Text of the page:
I have made some progress on communications lately, although some of it is in the nature of “Two steps forward, one step back” and an unfortunate incidence of “One step forward, two steps back.”
This would all go better with pictures, but it’s after 3 AM (reason for that below) and I’m not going to get pictures now. Later maybe.
I have two vehicles that I’m adding 2 meter/440 Mhz gear to. One is an older Chevy Suburban. This means you have lots of room to work, plenty of places to put equipment and all sorts of choices of how and where to mount things. The other is a newer Subaru Outback, which means you have no room for anything extra and damn few choices for mounting anything at all.
The Suburban is getting a Kenwood TM-D700 that I got from a Silent Key’s estate. While the radio has been well-loved, it’s in good operating condition and cleaned up nicely. It’s older, but paired with a Comet CA-2x4SR antenna it should do everything I need and more. If I feel the urge to update it, I can pair it with the latest generation head piece for about $300.
I thought to have the install completed this weekend, but it seems that the cable I had pulled used wires that are too large for the connectors I purchased. Doing some additional looking, it seems that with work, I can actually use the factory cable for the remote head. This is a good thing, because if I make a wiring mistake, I’ll be making that $300 upgrade. But I’m going to have to remove 2 seats and peel back the carpet. Again. What you go through to have a professional looking installation….
The control head is mounted on a Lido Seat Bolt Mount. Basically, one end goes under a seat bolt, then you bend the stalk to put the control head where you want it. That’s it to the left, on its initial test power up. The top has a gimbal mount so you can position the head just where you want it.
The Subaru hasn’t been started, but all the parts are in hand. It’s going to get a Kenwood TM-V71A. Different feature set from the TM-D700, still way more than I’ll probably use. It too will be paired with a Comet CA-2x4SR antenna.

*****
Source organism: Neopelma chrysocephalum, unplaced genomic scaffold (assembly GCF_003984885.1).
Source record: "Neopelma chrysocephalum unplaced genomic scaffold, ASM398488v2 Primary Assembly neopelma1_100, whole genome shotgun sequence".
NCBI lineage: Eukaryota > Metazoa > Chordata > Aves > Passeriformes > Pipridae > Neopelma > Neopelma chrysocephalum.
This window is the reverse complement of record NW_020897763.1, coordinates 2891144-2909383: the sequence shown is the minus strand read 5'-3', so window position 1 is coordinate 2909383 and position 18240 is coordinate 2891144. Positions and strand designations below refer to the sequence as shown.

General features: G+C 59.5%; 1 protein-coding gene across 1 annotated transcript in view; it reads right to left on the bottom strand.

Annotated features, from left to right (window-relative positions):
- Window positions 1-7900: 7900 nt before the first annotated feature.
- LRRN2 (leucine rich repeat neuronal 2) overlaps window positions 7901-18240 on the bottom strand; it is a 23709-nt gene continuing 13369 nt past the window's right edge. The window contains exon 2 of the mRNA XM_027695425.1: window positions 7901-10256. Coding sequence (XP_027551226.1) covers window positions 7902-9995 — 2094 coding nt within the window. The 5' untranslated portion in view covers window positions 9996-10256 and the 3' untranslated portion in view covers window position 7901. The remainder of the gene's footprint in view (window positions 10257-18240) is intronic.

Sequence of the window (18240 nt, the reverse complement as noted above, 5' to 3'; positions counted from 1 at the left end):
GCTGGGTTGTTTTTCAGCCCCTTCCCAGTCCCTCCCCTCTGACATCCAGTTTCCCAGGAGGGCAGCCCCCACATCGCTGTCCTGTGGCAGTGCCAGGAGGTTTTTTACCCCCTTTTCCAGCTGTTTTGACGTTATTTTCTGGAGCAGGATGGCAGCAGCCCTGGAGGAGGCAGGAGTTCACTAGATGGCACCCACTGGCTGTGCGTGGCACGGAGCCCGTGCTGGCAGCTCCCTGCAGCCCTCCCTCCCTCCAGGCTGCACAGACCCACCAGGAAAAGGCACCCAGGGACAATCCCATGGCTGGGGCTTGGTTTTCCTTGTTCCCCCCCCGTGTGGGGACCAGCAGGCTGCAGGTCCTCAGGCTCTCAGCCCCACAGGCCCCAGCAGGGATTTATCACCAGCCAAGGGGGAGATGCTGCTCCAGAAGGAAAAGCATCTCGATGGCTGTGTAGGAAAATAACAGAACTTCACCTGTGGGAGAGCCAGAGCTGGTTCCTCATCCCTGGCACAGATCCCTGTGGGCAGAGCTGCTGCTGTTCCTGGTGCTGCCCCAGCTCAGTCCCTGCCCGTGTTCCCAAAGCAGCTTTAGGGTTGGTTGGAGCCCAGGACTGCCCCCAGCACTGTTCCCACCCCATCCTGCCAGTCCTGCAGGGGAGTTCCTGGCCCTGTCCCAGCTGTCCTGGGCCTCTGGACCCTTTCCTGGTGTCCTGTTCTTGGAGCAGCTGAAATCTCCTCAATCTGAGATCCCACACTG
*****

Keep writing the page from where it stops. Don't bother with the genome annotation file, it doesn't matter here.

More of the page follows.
Mounting this one is going to be simple and ugly. There is nowhere in the car to mount a radio, unless I take the stereo out, which I’m not. So it’s going to be mounted on the side of the console in the passenger footwell, but up high where I can see it. The Subie is my daily driver, and it’s not all that often anyone rides with me. When they do…well, it’s my car, so watch your knee on the radio if you don’t mind.
One thing that is not going to be compromised on is how these radios will be programmed. Yes, you get to program radios these days. Kenwood, along with most other manufacturers, offers free software for the purpose. It works for the most part, but it’s not the greatest in the world, and you have to come up with a suitable cable. RT Systems, on the other hand, has software that is customized to each radio and it comes with a custom cable. Paired with a new Lenovo E550 that I picked up for a song. and a copy of the ARRL TravelPlus for Repeaters CD-ROM, I can easily program my radios with repeater frequencies for where I am plus any trips I take.
Obviously this has not been an inexpensive proposition. I’ve noted before that, due to my job, I’ve been blessed with the income to be able to do these things. However, it’s perfectly possible to do something similar for less than half of what I have in this and still do it with new equipment. You can do it new for even less if you are willing to go down market and use some of the Chinese gear that’s out there. I’ve heard that Alinco also makes some decent mobile gear (bump the price back up a bit), and there is always the used market. You can also choose to forego the multi-band capability and just stick to 2 meter, which will save you a considerable amount.
Also bear in mind that this is not the sort of thing one does before you’re squared away on “beans, band aids and bullets”. This is what you do once all that is done.
As I’ve mentioned in this space my prepping has taken a different track due to the changes in my health over the last few years. I’ve tried ignoring those changes, but that hasn’t worked out so well. I still don’t like it, but it is what it is and I must adapt. There will be no change for the better–I am as good as I will ever be. There is no magic cure for what ails me. But one thing I can do is make myself valuable enough that folks consider me worth the trouble of keeping around in the event of an event. Being the guy who can keep the last dregs of technology working might be a useful skill set.
I probably do need to see about some solar panels at some point….